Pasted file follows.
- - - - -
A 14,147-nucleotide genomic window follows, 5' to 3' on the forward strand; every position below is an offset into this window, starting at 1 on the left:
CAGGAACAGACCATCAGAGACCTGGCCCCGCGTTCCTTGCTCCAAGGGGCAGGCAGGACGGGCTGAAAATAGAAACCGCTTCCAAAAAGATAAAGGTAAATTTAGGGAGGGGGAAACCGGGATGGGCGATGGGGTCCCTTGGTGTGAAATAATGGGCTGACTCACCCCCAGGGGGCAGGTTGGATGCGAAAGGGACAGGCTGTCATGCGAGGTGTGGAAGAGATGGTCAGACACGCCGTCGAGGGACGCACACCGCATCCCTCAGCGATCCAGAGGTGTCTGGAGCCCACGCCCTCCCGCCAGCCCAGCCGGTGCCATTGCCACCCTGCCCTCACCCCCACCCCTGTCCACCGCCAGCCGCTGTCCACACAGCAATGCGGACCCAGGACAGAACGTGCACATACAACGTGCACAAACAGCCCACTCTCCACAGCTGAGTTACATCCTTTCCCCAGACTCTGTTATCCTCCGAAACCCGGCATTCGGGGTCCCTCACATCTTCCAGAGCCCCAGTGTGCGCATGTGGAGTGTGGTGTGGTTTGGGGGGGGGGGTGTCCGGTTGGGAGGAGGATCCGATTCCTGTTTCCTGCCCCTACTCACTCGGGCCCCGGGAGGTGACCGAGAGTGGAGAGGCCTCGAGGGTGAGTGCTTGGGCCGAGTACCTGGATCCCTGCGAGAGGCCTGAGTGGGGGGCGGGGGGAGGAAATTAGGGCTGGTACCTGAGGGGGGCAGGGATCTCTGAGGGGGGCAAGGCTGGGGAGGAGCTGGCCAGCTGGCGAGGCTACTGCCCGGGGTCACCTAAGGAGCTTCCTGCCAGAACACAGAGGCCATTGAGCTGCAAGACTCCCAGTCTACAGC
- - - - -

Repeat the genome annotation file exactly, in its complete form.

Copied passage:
A 14,147-nucleotide genomic window follows, 5' to 3' on the forward strand; every position below is an offset into this window, starting at 1 on the left:
CAGGAACAGACCATCAGAGACCTGGCCCCGCGTTCCTTGCTCCAAGGGGCAGGCAGGACGGGCTGAAAATAGAAACCGCTTCCAAAAAGATAAAGGTAAATTTAGGGAGGGGGAAACCGGGATGGGCGATGGGGTCCCTTGGTGTGAAATAATGGGCTGACTCACCCCCAGGGGGCAGGTTGGATGCGAAAGGGACAGGCTGTCATGCGAGGTGTGGAAGAGATGGTCAGACACGCCGTCGAGGGACGCACACCGCATCCCTCAGCGATCCAGAGGTGTCTGGAGCCCACGCCCTCCCGCCAGCCCAGCCGGTGCCATTGCCACCCTGCCCTCACCCCCACCCCTGTCCACCGCCAGCCGCTGTCCACACAGCAATGCGGACCCAGGACAGAACGTGCACATACAACGTGCACAAACAGCCCACTCTCCACAGCTGAGTTACATCCTTTCCCCAGACTCTGTTATCCTCCGAAACCCGGCATTCGGGGTCCCTCACATCTTCCAGAGCCCCAGTGTGCGCATGTGGAGTGTGGTGTGGTTTGGGGGGGGGGGTGTCCGGTTGGGAGGAGGATCCGATTCCTGTTTCCTGCCCCTACTCACTCGGGCCCCGGGAGGTGACCGAGAGTGGAGAGGCCTCGAGGGTGAGTGCTTGGGCCGAGTACCTGGATCCCTGCGAGAGGCCTGAGTGGGGGGCGGGGGGAGGAAATTAGGGCTGGTACCTGAGGGGGGCAGGGATCTCTGAGGGGGGCAAGGCTGGGGAGGAGCTGGCCAGCTGGCGAGGCTACTGCCCGGGGTCACCTAAGGAGCTTCCTGCCAGAACACAGAGGCCATTGAGCTGCAAGACTCCCAGTCTACAGC